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Hosted by Terry Gross

Opening the window on contemporary arts and issues with guests from worlds as diverse as literature and economics.

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Music Reviews
3:57 pm
Thu April 17, 2014

A Duo's Debut Album: A Collaboration From 'The Both'

Originally published on Mon April 21, 2014 7:26 am

Transcript

DAVE DAVIES, HOST:

The Both is the name for the duo formed by veteran singer-songwriters Aimee Mann and Ted Leo. "The Both" is also the name of their debut album. The two began performing together in 2012, when Ted Leo was Mann's opening act. Mann began joining Leo onstage during his set. They liked the sound their voices together and started collaborating. Rock critic Ken Tucker has this review of "The Both."

(SOUNDBITE OF SONG, "THE GAMBLER")

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Television
3:11 pm
Thu April 17, 2014

'Silicon Valley' Asks: Is Your Startup Really Making The World Better?

Kumail Nanjiani (from left), Martin Starr, Thomas Middleditch, Zach Woods and T.J. Miller star in Silicon Valley, Mike Judge's new sitcom about young programmers trying to hit it rich.
Isabella Vosmikova HBO

Originally published on Thu April 17, 2014 5:45 pm

Mike Judge is no stranger to workplace comedy — back in 1999, he wrote and directed the cult classic Office Space, which poked fun at desk job-induced ennui in a 1990s software company.

Now, more than a decade later, Judge continues to find humor in the tech industry. In his new HBO sitcom, Silicon Valley, Judge explores what happens when young computer geeks become millionaires.

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Book Reviews
1:49 pm
Thu April 17, 2014

'Bintel Brief' And 'Hellfighters': American Stories, Powerfully Illustrated

Originally published on Thu April 17, 2014 3:57 pm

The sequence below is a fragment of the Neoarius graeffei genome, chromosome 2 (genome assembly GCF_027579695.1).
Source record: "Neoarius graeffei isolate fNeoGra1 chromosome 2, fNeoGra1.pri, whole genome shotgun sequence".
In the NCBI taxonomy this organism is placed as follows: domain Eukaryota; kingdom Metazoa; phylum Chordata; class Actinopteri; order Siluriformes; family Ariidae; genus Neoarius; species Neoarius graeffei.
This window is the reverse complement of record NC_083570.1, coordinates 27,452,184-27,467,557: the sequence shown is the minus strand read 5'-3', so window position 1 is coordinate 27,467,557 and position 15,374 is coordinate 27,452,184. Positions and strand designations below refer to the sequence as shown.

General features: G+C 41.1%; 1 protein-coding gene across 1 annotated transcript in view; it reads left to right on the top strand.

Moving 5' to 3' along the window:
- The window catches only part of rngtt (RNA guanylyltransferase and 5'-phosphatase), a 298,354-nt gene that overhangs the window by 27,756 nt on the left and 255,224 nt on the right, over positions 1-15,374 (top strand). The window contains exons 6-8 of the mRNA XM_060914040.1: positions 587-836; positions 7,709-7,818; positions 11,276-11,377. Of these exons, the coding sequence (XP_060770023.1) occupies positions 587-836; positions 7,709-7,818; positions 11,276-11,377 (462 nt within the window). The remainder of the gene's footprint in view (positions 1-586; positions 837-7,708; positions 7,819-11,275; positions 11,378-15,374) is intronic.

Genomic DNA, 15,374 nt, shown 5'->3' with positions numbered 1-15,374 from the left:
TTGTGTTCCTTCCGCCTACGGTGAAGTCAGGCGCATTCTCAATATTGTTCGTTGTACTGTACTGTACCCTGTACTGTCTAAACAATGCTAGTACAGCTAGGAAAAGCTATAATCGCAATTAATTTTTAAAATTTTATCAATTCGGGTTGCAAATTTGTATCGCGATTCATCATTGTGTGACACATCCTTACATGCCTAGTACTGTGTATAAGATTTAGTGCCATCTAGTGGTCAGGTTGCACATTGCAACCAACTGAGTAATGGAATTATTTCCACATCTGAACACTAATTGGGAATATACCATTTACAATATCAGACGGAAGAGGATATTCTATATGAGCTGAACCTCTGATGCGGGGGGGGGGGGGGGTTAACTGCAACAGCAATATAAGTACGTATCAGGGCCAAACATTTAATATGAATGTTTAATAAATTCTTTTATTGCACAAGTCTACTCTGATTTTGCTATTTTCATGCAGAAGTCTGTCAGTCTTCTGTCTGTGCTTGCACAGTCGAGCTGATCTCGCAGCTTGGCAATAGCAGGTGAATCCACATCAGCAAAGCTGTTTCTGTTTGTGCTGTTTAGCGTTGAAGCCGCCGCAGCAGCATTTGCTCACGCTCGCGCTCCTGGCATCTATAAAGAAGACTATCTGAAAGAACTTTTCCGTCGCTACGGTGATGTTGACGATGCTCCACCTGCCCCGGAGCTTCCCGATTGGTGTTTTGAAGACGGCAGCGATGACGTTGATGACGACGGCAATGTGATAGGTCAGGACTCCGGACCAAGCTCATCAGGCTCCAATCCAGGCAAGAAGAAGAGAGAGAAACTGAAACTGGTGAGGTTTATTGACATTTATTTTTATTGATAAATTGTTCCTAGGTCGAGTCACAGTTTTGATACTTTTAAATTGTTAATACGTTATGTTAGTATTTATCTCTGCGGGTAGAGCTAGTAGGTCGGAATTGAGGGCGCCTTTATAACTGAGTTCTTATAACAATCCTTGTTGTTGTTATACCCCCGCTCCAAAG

A Bintel Brief and The Harlem Hellfighters are two New York Stories. That's why I'm combining them in this review; not because — as some purists still think — they're lesser works of literature because they're graphic novels. If Egyptian hieroglyphics, the Bayeux Tapestry, and Art Spiegelman's 1991 classic, Maus, haven't yet convinced the high-art holdouts of the value of stories told in visual sequence, nothing I say now about these two books is likely to.

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National Security
2:40 pm
Wed April 16, 2014

Edward Snowden: From 'Geeky' Dropout To NSA Leaker

What motivated Edward Snowden to leak NSA secrets? Bryan Burrough, Suzanna Andrews and Sarah Ellison explore Snowden's background in an article for Vanity Fair.
The Guardian/Getty Images

Originally published on Wed April 16, 2014 2:44 pm

Former National Security Agency contractor Edward Snowden has revealed some of the group's most carefully guarded secrets.

The reporting on the documents he leaked won a Pulitzer Prize for the Washington Post and The Guardian, announced on Monday.

But there's still a lot we don't know about Snowden himself — and his motivation.

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Book Reviews
2:33 pm
Wed April 16, 2014

Exploring Life's Incurable Soiledness With The Father Of Italian Noir

Crime writer Giorgio Scerbanenco was born in Kiev in 1911, grew up in Rome and worked for decades as a journalist in Milan.
Olycom Melville House

Although there's no rigid dividing line, fans of the crime genre generally fall into two camps. There are those who prefer stories which, after titillating us with dark transgressions, end by restoring order — the show Law & Order is an aptly named example. And then there are those who prefer stories which, even after the mystery is solved, leave you swimming in the murk — think Chinatown. This is the male-dominated realm of noir.

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